Wednesday, 8 May 2013

All Abuzz

(my wonderfully supportive, 
yet originally reluctant, 
turned promising beekeeper partner, 
Tommy, and I)  
brought the nucleus hives home late at night after all of the foragers had returned home, 
so as not to leave a single bee behind.
The bees were all abuzz after being jostled about and taken for a drive. 
And, we were a bit nervous to open their doors once we placed them on their stand 
there in the dark lower yard.
We were assured that at night, with no light, bees are crawlers not flyers. 
Of course, there were a few that hadn't heard about that rule!
For one full day we left them there,
those thousands of bees in their tiny little homes,
to buzz about, to forage a bit, and to learn the lay of the land.
Early the next morning, there was a bit of activity,
but nothing remarkable. 
Later, as the day warmed up,
the foragers began returning home with their legs loaded with pollen.
Fast workers, those bees!
A variety of pollen from different sources, ranging from pale yellow to bright gold,  makes for happy bees.


 the following morning,
when the foragers were out and about again,
we moved the colonies from their humble, little abodes to their new, improved, happy hives.

Since we already had our hands full, we were unable to document the move with photos.
To take the time to do that would have also put additional stress on the bees.
   I have to say, we were stressed too to start - awkward, and nervous.
As we went along, though,
we relaxed a lot and became more comfortable with the process
by the time we started into the second hive.
It was a bit of a chore - and we worked within a cloud of bees for quite some time - but, it all went well.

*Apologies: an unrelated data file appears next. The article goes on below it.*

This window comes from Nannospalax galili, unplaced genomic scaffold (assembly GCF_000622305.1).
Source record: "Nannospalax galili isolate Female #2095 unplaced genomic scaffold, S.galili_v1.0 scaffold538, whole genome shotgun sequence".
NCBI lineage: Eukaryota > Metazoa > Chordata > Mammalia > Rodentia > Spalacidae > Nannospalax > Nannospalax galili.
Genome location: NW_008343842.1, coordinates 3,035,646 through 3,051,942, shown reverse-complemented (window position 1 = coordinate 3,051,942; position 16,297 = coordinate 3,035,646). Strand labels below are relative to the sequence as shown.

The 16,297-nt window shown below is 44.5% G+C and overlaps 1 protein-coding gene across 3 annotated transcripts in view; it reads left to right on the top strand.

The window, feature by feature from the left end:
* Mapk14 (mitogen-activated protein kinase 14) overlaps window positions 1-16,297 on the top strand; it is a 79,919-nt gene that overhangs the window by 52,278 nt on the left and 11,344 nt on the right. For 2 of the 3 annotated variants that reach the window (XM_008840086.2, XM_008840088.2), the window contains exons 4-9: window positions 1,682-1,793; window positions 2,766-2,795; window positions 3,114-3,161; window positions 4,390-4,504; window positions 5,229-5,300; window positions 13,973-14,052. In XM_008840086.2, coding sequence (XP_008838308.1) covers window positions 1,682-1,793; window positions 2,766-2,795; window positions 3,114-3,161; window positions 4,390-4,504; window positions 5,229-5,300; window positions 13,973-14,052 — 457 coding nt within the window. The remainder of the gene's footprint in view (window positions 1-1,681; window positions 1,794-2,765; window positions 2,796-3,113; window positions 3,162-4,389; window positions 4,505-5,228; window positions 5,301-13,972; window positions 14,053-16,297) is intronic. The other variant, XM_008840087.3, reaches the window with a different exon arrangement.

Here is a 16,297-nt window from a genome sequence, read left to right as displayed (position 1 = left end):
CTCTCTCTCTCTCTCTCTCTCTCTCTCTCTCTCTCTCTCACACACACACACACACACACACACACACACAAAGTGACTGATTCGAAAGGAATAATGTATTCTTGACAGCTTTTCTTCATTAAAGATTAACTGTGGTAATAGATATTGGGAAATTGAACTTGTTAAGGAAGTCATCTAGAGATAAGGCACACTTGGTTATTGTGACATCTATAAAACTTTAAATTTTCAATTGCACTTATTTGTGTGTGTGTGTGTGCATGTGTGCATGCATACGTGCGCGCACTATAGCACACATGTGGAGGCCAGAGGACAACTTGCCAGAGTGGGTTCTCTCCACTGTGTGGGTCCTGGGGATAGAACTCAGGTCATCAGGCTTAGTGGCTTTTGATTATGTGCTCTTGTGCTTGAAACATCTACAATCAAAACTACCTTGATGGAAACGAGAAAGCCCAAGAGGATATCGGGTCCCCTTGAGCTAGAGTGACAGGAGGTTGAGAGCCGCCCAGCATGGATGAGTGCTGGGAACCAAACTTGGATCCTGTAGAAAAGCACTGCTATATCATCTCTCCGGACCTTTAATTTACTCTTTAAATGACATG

The majority of bees transferred into the hives along with the frames of comb.
But, there was chaos in the air
especially after knocking the last bunches of bees out of the nucs to empty them completely.
Even so, they really didn't take long to settle down - or, so I thought.
I wouldn't recommend returning to a freshly disturbed hive without protective gear
to perform one quick, last task.
I've learned a valuable lesson.

Even though the bees seemed to settle down quickly, they were still on alert,
 and an angry bee head-butted me in the nose.
I didn't get stung, surprisingly!
But, I panicked when she continued to pursue me and I ran.
When her buzzing became louder and more agitated, I realized she was in my hair.
I started flipping my ponytail wildly to dislodge her while running, then I turned to run back downhill when the uphill slope became too laborious.
I was dizzy, and losing my footing, and weaving back and forth trying not fall.
The downward pull of gravity on my unsteady feet was too much to overcome and I managed only to swerve to the right one last time in order to avoid falling into the Ivy bed where poison oak had sprouted up.
I went down on one knee and rolled downhill nicely, without injury.
Tommy had witnessed the whole episode and came to my rescue.
He lifted up my ponytail, found the bee, and brushed her away.
She then immediately darted for him, and turned back for me once again.
We made haste for the house as she followed us up the hill.
Luckily, she must have decided we were no longer a threat, and turned away.

the joys of beginner backyard beekeeping!

winded, and with wimbly legs 
I donned my protective gear, once again, 
just to finish putting a jar of nectar water into the second hive's feeder box.   

The small striped feeder box allows for inside, and outside access.
It sure didn't take long for the bees to find them and to appoint a sentinel to each
to stand watch
just inside the holes.

We didn't spend much time looking for the queens in the transferring process.
We'll spend more time on that during the first hive inspections.
We did spot a few of the drones, though.
They're hard to miss in a crowd of small worker bees with their big eyes, and fat, rounded butts.
Those cute fellas have no stingers.
We'll let the bees be for a while now.
In three days or so, we'll check for signs that the queens are alive and well, and laying eggs. 
It'll be exciting to see how much new wax comb the girls have built.
And, how they're spreading out.
With developing brood, 
and the queen laying about 1000 new eggs a day, there'll be 
bizzy, buzzy beez

(my wonderfully supportive partner of 15 years, Today - Tommy, and I)
will be enjoying many laughs recounting "the incident" to each other and everyone else.
You know, as he tells it,
I was also spinning in circles, flailing my arms about around my head.
I, however, don't remember that detail.
He really is wishing it was all caught on tape.
Happy Anniversary, Honey!